But frankly, my preoccupation, what I've been doing, is in there with the Ministers trying to keep this economy going so that we didn't fall into recession and hundreds of thousands of people lose their jobs.

But I can always lift my game as far as that's concerned, and fair cop with the criticism. I don't have a problem with that.

KOCH: Okay, well let's get you doing something for our viewers now. Debbie Williams is with us. Now, Debbie, what do you want to ask the Prime Minister?

CALLER: Hi Prime Minister.

PM: Hi Debbie.

CALLER: I'd like to know what your personal view is on euthanasia, and do you think that every individual person in Australia should have the legal right to have a choice if they are terminally ill?

PM: My personal view is that I don't support euthanasia, and let me tell you why - that is because I always worry about pressure being felt by older people, frailer people, in terms of how they feel about the responsibilities they are putting onto others, their family, their carers, et cetera, and does that put pressure on them in terms of taking a decision to lawfully, if you had euthanasia, take their own lives? And that's the reason I don't support that.

Of course, when this has been debated in the parliament in the past it's always been a conscience vote, and if we had such a vote in the future, I'm just telling you how I would vote in conscience and the reason for it.

KOCH: Okay.

CALLER: Could we get the ball rolling for a conscience vote instead of sweeping this issue under the carpet, because it seems to be put in the too hard basket every time it's brought up?

PM: Well, I can't remember the exact time when it was last dealt with in the parliament, but it's probably been within the last decade, Kochie, I think, and it was defeated fairly soundly.

I don't see a huge push to bring that for further consideration by the parliament, but individual members can raise these concerns if they wish. Individual members raise private members bills all the time, but I'm just saying where I would stand on this, and I know it's not universally popular, but that's my view and the reason for it.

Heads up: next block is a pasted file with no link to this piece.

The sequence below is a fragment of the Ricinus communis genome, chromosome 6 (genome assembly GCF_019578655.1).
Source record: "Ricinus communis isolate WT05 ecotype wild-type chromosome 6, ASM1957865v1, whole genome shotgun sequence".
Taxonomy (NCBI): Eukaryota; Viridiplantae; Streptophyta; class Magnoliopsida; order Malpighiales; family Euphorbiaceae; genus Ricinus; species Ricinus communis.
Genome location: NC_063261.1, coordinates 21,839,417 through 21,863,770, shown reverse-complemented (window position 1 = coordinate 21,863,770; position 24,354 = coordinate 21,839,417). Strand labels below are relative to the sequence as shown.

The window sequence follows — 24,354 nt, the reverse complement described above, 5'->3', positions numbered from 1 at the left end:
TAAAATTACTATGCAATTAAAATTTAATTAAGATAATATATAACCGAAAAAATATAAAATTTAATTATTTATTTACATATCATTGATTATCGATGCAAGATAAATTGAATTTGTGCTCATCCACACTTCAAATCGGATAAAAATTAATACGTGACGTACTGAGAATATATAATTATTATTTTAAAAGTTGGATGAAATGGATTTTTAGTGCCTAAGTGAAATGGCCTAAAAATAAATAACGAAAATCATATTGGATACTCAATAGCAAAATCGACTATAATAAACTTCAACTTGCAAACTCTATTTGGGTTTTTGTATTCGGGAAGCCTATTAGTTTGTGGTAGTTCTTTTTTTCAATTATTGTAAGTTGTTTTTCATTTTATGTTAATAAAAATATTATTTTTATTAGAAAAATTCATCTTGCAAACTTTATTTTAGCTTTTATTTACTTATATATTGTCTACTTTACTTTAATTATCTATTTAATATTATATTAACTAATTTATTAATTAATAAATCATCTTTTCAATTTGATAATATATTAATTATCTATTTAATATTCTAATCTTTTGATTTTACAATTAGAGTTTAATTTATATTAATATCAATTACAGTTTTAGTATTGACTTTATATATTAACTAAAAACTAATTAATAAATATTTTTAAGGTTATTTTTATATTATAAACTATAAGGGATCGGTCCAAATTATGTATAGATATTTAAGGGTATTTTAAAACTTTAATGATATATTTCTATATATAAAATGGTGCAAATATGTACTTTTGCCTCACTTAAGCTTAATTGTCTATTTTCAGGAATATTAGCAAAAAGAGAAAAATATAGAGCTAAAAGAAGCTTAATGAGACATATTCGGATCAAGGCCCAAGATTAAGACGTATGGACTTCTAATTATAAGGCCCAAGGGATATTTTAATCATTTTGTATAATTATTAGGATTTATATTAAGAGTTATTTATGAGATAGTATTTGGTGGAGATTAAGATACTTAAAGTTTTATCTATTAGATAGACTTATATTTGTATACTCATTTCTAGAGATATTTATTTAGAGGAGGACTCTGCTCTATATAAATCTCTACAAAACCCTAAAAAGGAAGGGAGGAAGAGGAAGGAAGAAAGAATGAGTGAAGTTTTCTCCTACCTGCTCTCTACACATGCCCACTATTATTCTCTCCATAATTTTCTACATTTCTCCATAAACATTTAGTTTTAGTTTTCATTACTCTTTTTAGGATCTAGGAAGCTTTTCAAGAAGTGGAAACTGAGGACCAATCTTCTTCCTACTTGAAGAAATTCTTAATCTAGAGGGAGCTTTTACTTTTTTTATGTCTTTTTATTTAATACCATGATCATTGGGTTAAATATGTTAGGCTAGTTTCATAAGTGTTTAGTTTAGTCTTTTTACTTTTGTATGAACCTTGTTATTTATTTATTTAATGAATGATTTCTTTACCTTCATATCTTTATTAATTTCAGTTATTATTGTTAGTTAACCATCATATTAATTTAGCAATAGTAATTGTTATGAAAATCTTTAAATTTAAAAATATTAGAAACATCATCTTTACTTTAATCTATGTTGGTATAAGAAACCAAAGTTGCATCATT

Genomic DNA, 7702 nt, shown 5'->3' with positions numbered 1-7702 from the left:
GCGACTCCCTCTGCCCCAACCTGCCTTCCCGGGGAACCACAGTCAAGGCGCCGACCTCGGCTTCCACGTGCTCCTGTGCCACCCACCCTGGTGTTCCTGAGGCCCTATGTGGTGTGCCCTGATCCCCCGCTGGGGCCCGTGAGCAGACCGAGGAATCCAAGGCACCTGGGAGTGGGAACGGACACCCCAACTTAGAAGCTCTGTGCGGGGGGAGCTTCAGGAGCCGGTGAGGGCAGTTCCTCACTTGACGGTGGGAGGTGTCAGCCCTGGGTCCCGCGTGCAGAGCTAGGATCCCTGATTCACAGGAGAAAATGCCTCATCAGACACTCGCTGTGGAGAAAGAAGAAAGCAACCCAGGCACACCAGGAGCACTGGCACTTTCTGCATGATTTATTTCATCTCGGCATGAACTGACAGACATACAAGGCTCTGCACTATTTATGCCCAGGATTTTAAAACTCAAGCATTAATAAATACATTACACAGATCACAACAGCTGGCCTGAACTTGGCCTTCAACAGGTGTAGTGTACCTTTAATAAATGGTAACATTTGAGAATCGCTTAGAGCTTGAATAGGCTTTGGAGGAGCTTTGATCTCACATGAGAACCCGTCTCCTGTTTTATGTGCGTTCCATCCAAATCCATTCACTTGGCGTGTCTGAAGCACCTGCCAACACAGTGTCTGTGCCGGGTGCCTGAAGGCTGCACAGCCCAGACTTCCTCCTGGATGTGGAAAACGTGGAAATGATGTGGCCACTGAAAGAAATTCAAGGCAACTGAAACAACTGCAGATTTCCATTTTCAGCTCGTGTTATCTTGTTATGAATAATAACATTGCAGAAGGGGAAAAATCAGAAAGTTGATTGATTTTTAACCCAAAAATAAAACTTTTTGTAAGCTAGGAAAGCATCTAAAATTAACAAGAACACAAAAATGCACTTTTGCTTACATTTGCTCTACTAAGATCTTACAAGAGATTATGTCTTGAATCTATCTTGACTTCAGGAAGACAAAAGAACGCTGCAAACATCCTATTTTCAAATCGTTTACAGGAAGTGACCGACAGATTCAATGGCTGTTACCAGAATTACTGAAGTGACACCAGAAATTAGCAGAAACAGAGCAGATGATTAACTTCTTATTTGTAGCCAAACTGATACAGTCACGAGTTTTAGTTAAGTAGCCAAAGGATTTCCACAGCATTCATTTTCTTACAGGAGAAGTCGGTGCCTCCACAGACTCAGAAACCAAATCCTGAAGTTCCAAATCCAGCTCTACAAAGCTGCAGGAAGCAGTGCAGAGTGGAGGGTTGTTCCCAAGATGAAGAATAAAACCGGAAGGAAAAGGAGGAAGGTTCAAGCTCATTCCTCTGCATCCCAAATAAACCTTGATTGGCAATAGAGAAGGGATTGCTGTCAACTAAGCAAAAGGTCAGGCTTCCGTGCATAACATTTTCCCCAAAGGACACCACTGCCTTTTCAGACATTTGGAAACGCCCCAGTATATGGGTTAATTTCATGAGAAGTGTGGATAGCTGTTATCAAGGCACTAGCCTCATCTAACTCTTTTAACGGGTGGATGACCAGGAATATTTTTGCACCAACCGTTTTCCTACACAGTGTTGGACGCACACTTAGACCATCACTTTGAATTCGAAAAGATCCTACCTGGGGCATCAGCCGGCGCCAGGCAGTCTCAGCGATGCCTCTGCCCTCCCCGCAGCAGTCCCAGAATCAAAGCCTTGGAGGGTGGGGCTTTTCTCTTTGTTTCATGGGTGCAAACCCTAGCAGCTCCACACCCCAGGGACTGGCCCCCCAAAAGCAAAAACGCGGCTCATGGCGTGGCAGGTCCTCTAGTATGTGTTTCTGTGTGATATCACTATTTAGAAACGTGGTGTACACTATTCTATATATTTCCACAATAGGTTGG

KOCH: Okay. Alright, before we let you go, you had some homework from our viewer from last week, Rebecca. So many others have emailed us to this IVF question, has become more expensive for couples. Now, you've done the homework. What have you come back with?

PM: This is really interesting, and I really do fear what Rebecca is being charged in terms of the changes that we've brought in. This is all paid for through the Medicare Safety Net. The Medicare Safety Net enables out-of-pocket expenses to be reimbursed up to a certain level for people who use IVF and a whole lot of other things as well.

What we found was, when we looked at this, is that many specialists were using this to the hilt, and we found that, in fact, some 10 per cent of IVF specialists were taking $4.5 million each out of this system each year.

So we made some changes, but in fact, for a typical IVF treatment, what we have done through the changes we've made is make the rebate or the recompense for the $6,000 average treatment, raise that from $3,000 to $4,000. That's what we have done.

The second question Rebecca asked was the difference in treatment if eggs are your own eggs or whether they are donated by somebody else. There is nothing whatsoever the Government has done which would cause any change in charges for that. Okay? So I would strongly say -

KOCH: - So why are people paying more, then?

PM: That's what I -

KOCH: Are the specialists rorting the client?

PM: Well, I don't want to use the word rorting, but I would really like Rebecca to take this up directly with her specialist in terms of what is the justification for the charge that she has got. Because we have been through this in terms of the changes we made, the reasons for it. We've consulted closely with the peak body, which is called Access, which represent the IVF couples, and we brought in these changes.

My advice is they were happy with those changes because we'd increased the overall amount of money going back to folk, so I'm puzzled as to what's happening there.

KOCH: Maybe it's something Nicola Roxon as Health Minister can take up and find out what on earth is going on with these doctors.

PM: If Rebecca is watching this morning, I will have Nicola get onto it, because I'd really like to nail this one down because we've been through this and I can't see the justification for the case that she's referred to.

KOCH: Alright, we should give a plug for your better half. Tonight she's appearing on Better Homes and Gardens with Jo Griggs, showing us around the garden.

PM: There she is.

KOCH: Is that your work? Do you get out there with the secateurs and do a bit of pruning?

PM: Yeah, I planted that one and that one and that one and I killed that one and I killed that one. And Therese is the creative department in our family and I wouldn't have a clue. She's been trying to get me into the garden for a long time. She loves it.

KOCH: She could buy you gumboots for Valentine's Day. Prime Minister, good to see you.

PM: Thanks, Kochie. Appreciate it.

KOCH: See you next week.


Transcript 17053